In the area of primary health, the country's leading state Kerala lost its top position to HP. Health indicators like infant mortality rate, male to female infant mortality, percentage of homes with tap water, doctors per lakh people, sex ratio and health spending have been amongst the best in the country.

The fact that the state had achieved cent per cent electrification and drinking water facility way back in 1987 and 1994, respectively, underscores the inclusive nature of development.

One of the most heartening aspects of Himachal's growth story has been public spending in the social welfare sector. Nearly 44 per cent of the expenditure in the current annual plan has been dedicated to the social sector. Social security cover has been provided to 2.12 lakh beneficiaries by way of old age and widow pensions and rehabilitation allowance to the physically challenged. Some of the new schemes launched for the welfare of the underprivileged and needy, especially women, include Mother Teresa Asahay Matri Sambal Yojna , Mukhya Mantri Kanyadan Yojna, and Indira Gandhi Balika Suraksha Yojna.

The state took the lead in the country by enacting a landmark legislation, making it mandatory for children to take care of their parents in the twilight of their life. "It is only after enactment of the HP Parents Maintenance Act 2001 that other states took similar steps. In that respect the hill state has shown the way to rest of the country", says Anuradha Thakur, Director, Department of Social Justice and Empowerment.

Industrial growth has shown a remarkable upturn even as its neighbours Punjab and Haryana cry themselves hoarse over the grant of concessions to the industry by the Centre. A clean and green environment coupled with uninterrupted power supply and industrial-friendly climate have beckoned big names like Ranbaxy, Proctor and Gamble and Wipro to the state. The state has made spectacular progress in the last four years by attracting an investment of Rs 21,821 crore and providing employment to over three lakh persons.

One of the indicators of progress in any society is the proactive role of civil society. In Himachal, the self-help group (SHG) movement has spread across the state and is now firmly established. There are 29,000 SHGs functioning in the state with help from the Department of Social Justice and Empowerment and other agencies.

The SHG movement was initiated by the Chinmaya Tapovan Trust, mainly in Kangra district in 1994. Within five years, the movement grew by leaps and bounds with NABARD requesting the Chinmaya Tapovan Trust to function as a resource centre for training bankers, volunteers and government functionaries from North India.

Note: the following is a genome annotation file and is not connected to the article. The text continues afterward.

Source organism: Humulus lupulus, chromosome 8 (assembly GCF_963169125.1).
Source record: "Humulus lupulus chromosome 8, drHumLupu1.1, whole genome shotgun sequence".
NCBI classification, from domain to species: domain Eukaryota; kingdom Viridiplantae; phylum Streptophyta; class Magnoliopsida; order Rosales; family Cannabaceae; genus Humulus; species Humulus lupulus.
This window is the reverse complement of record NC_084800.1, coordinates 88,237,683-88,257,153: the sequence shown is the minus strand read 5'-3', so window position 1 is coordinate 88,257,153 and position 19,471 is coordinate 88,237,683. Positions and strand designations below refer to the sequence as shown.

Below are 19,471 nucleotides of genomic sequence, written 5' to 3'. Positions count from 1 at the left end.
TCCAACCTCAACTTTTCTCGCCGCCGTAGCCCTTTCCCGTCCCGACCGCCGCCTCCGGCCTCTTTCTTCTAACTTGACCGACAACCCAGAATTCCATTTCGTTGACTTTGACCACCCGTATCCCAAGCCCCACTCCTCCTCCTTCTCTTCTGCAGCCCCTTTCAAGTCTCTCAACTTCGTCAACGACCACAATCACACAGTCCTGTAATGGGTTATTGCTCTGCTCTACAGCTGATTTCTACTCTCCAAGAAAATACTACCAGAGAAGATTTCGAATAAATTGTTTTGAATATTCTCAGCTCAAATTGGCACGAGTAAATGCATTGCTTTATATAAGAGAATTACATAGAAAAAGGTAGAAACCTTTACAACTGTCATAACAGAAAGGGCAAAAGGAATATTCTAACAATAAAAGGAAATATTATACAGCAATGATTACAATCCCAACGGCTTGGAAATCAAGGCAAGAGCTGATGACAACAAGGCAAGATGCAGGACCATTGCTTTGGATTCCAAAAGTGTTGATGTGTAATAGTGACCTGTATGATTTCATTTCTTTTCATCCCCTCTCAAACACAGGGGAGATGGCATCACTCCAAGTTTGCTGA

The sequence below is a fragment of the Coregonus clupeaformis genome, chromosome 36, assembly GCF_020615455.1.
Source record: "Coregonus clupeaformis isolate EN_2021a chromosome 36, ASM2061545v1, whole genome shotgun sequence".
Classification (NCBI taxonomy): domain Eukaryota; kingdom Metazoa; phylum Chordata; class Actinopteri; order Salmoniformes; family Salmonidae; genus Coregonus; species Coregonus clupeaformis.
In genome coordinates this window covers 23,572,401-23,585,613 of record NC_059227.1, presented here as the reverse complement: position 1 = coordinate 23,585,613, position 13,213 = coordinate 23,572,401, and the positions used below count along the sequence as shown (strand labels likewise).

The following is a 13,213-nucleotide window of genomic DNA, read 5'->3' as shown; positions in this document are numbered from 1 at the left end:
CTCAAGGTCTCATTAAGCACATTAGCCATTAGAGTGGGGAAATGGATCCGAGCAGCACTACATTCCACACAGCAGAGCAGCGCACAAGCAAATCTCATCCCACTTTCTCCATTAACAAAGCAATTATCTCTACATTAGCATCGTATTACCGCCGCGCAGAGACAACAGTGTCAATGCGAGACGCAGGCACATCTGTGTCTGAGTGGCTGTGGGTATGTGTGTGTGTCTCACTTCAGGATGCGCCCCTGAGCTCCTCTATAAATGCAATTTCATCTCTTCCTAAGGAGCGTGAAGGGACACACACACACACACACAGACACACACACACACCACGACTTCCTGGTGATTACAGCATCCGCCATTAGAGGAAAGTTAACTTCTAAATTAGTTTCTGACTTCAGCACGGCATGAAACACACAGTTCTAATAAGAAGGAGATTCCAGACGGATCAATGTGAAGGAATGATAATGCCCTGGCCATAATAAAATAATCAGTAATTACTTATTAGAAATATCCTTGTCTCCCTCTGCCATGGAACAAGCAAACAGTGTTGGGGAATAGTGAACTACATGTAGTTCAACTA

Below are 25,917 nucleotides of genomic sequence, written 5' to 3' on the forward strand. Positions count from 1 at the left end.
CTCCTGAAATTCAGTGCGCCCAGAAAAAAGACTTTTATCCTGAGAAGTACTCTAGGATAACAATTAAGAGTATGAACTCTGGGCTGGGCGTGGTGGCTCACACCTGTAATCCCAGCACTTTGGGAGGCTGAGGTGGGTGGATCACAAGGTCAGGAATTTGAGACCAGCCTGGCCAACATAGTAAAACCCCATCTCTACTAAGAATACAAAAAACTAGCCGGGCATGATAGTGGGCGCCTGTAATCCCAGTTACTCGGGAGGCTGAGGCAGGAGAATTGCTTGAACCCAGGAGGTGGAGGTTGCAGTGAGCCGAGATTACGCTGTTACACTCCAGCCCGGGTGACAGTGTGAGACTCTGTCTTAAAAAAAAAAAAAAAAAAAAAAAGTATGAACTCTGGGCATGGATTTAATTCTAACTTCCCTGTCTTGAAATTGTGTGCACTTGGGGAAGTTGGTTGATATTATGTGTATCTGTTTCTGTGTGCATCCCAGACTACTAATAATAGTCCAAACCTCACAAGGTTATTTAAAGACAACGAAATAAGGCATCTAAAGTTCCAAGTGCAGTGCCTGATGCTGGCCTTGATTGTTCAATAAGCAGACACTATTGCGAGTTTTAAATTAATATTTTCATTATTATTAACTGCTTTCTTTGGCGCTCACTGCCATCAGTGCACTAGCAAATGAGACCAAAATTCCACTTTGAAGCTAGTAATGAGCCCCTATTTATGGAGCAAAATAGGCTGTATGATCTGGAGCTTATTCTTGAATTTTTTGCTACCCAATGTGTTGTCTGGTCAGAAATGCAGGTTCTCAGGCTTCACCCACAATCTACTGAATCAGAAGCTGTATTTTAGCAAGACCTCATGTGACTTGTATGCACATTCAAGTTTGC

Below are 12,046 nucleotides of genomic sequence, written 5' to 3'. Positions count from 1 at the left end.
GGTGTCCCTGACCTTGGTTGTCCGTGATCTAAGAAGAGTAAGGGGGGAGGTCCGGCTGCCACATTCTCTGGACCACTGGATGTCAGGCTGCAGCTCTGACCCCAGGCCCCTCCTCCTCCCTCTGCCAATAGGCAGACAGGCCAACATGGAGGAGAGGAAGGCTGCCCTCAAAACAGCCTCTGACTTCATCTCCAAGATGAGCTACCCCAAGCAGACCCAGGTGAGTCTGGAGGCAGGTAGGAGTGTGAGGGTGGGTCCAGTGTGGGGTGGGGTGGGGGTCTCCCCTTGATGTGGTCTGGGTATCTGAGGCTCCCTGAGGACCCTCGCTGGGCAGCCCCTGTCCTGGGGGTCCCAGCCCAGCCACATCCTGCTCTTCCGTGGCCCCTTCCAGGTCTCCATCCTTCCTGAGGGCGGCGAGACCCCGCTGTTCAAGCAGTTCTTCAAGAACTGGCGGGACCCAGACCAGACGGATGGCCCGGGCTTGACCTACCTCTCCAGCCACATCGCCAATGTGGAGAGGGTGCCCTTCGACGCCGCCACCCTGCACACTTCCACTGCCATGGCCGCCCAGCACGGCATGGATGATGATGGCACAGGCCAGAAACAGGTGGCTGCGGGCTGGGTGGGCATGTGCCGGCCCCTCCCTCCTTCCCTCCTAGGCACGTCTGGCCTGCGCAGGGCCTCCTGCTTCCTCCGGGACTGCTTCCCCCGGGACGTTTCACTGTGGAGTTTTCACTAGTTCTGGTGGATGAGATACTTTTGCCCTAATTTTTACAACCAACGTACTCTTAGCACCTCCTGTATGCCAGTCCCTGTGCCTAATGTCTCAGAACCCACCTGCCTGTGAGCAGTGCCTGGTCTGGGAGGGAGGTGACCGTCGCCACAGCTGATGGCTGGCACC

The Chinmaya Tapovan Trust has been functioning as a resource centre for Punjab, Haryana, Chandigarh, Jammu and Kashmir and Himachal, "The single largest factor which gave a fillip to SHGs among women was the existing network of mahila mandals, which lapped up the opportunity for their economic empowerment," says Dr Shama Maitri, National Director of the Chinmaya Organisation for Rural Development (CORD).

Some observers credit the state's development story partly to its reasonably stable polity - the state has had only five chief ministers since gaining full statehood. The successive Congress and BJP governments have ensured uniform development of the state.

However, all is not hunky-dory. Unemployment is becoming a major social and political issue. In a state of 65 lakh inhabitants, nearly 10 lakh youth are unemployed and this is a major challenge for the policy-makers. The government's thrust is on promoting industry and tourism for not just resource generation but also for creating jobs.

Fed on liberal central aid over the years and supplemented by dose of populist politics, that have fought shy of taxing services, the state has run up a massive debt of Rs 18,000 crore. Nearly Rs 1800 crore goes every year towards debt servicing.

However, Chief Minister Virbhadra Singh feels that Himachal Pradesh is no exception in this regard as all states manage on huge borrowings. "The income of the state is increasing year by year and I am confident that we will be able to not only write off these borrowings but will be able to generate substantial resources," he says optimistically.

The industrialisation of the state, which has so far remained confined to the fringes, has brought only limited benefits. Not all units are adhering to the mandatory condition of giving 70 per cent of the jobs to Himachalis.

"Now we have a follow-up mechanism to ensure that the condition of giving 70 per cent of the jobs to youth from within the state is adhered to. There will be random checks even after the unit comes into production and has been granted permanent registration," says Anil Khachi, Director, Industries. He says the initial momentum is good and now efforts are being made towards providing the best infrastructure so that those who have made investments stay on to reap good returns.